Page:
However, pedestrians walking next to busy roads have to give way (yield) to cars turning off or onto the major road when crossing a minor road. I much prefer the right of way that pedestrians have in such situations in the US. Also, most major roads have phased pedestrian crossings, which means you can be stranded in the island for a few minutes as cars whiz by on both sides.

  • Aitor Bleda

    The problem with this is that most vehicle detection methods are based on magnetic loops.
    If you have a carbon bike, the light will always be in red.
    If you have a metal bike, good luck with the location of the inductive loop..
    And if it is camera operated, most of them discard the borders of the lane, so if you are not in the center.. well, no detection either.
    This makes travelling by ICE vehicle better than bikes.

  • Jatinder

    It is great to know that “Green man authority” will prioritize pedestrians over cars at traffic signals in London. Most cities in the world are trying to install smart traffic signals that can reduce the waiting times for pedestrians when vehicular traffic is light, but go RED quicker for pedestrians when long lines of cars are waiting. But all technologies, including the traffic signals and automobiles, are meant for the convenience of humans, in this case to facilitate the movement of pedestrians, over which vehicular traffic should not have priority. True, the cars are also transporting the humans again, but a car can move fast on the stretch of road further up which is traffic-signals free, whereas pedestrians, particularly the aged ones have to trudge at the same speed. And why do the people who crib about the signal taking time to go green while they are on the wheel, not remind themselves that they too are pedestrians at some point of the day. I think this mentality has come because car drivers look at a pedestrian as a moving object, obstructing their path when they, after all, could have zoomed at 100km+ speed, celebrating diversity under the on-wheel vs. off-wheel syndrome!

    30 years ago, in 1988, I used to walk across the waiting traffic with the swagger of a ‘pedestrian is king’ at the busy crossing on the St. George St. near the main gate of the downtown campus of the University of Toronto, where a version of the ‘Green Man’ was existing. It was for the car-drivers to watch for the stray pedestrian intending to cross, slow down from a distance and stop to let the pedestrian pass. And this crossing was quite well-lit so that the drivers could see a pedestrian trying to cross from a distance. I was a visiting Professor there from Mumbai in India, and was impressed by this arrangement, though most other traffic crossing were conventional in those days in that city. —- Prof. Dr. J.V. Yakhmi

  • Edward

    Then one can use the method used in The Netherlands. Add an appropriately located beg button for bicyclists whose bikes don’t trip the inductive sensor. Easy. Or don’t have an all carbon bike. Cheaper!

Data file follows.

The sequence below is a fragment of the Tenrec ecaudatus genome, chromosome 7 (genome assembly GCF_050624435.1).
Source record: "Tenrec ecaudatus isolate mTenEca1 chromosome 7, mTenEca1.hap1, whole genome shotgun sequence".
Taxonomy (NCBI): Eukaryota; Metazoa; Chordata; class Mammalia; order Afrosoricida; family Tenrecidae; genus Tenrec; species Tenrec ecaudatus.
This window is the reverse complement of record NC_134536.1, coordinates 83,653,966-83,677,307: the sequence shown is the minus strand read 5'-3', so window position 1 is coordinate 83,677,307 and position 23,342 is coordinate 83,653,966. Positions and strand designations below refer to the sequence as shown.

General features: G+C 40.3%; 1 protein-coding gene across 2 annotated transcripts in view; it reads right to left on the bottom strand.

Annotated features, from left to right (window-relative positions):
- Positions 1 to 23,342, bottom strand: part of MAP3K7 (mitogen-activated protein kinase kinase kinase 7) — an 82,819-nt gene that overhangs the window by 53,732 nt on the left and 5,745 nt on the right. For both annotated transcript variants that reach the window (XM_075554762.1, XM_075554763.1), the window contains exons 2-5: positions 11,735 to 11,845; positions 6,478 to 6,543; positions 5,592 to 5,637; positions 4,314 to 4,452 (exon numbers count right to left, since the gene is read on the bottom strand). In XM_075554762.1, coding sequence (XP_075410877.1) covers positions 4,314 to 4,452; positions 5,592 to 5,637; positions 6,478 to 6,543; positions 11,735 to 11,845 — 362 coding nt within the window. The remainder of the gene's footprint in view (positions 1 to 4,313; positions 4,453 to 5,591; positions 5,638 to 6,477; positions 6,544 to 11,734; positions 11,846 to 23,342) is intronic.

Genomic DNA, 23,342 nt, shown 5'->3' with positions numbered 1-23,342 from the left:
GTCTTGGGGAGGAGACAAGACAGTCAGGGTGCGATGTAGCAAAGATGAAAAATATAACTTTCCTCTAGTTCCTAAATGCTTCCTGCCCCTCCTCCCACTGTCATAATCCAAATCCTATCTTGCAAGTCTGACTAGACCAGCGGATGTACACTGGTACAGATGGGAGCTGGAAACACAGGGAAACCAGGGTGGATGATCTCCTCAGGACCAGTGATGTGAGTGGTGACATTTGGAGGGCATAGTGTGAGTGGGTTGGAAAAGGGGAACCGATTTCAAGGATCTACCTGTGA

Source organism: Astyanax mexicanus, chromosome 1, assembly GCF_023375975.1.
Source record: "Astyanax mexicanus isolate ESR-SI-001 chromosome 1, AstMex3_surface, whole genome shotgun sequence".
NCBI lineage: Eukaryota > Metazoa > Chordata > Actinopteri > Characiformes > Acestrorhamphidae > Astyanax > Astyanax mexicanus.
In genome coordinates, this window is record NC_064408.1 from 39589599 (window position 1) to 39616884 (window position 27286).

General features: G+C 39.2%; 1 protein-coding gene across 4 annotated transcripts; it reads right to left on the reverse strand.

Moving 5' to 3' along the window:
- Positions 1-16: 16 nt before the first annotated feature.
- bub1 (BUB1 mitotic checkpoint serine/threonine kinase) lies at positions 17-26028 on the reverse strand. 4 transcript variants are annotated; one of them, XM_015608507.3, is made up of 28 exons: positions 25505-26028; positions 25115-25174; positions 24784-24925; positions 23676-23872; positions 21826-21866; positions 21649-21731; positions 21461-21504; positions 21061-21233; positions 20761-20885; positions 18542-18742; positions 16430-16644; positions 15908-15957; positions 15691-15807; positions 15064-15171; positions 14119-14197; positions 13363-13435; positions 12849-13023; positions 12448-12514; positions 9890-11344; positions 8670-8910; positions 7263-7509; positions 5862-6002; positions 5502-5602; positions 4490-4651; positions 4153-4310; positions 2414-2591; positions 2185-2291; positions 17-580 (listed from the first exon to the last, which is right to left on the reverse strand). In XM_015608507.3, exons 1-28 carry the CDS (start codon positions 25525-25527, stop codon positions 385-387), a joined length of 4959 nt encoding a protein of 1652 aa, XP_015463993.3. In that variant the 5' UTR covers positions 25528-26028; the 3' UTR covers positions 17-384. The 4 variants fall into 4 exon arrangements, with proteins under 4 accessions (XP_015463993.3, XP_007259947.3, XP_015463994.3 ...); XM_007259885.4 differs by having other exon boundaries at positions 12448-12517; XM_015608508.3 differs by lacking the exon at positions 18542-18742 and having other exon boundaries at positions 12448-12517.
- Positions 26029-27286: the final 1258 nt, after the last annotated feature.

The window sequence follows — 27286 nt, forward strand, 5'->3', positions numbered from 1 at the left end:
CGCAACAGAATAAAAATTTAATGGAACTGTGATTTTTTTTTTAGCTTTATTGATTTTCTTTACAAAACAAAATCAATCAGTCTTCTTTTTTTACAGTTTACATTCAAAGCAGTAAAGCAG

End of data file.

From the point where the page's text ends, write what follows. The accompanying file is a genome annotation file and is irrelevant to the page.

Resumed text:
Of course there is also the unrelated fact that ICE vehicles are going to go away because their owners will realize the advantages of going all electric in a decade or two. Doesn’t affect signals though.

  • How utterly stupid.

    It would be far more sensible to synchronize and meter traffic lights on the primary north/south and east/west auto routes to allow vehicles to move at a steady 20 to 30 MPH. Waves of pedestrians and vehicles can then both cross intermittently.

    Constant stopping and starting by vehicles causes *more* exhaust.

    Unsynchronized lights cause motorists to make mad dashes from stoplight to stoplight, in a vain attempt to catch them, rather than just calmly following the 20-30 MPH synchronized pace.

  • zarte13

    Yeah, no sorry but giving pedestrian priority should always be the *priority* because making a car less convinient is going to discurage people from using it and that always help, less car, less pollution…

  • Except the vehicles will still be there *anyway*, because they *have to be*, like buses and commercial vehicles. Meanwhile, stop-and-go accelerating and then rapidly decelerating vehicles pollute *far more* than vehicles doing a steady 25 MPH pace.

  • oceanstater

    for less dense ped areas, which are most places, pedestrians might be best off with reduced speed limits, enforcement, and enhanced penalties if a careless or speeding motorist actually injures or kills someone.

  • Spifford

    It shouldn’t matter how many pedestrians are waiting. Even at seldom used crossings this would invite more pedestrians if it wasn’t crowd based. You can’t get more people walking if the signals are already timed to only shorten your wait if there’s a lot of you. Seldom used crossings would never get any better and peds would become frustrated at the wait times and find other means.

  • Aitor Bleda

    One good reason to stick to hiten steel!
    Still, they should extend the sensor to all the surface + beg button.

    As for ICE going away.. well, yes, but it will take quite a bit of time.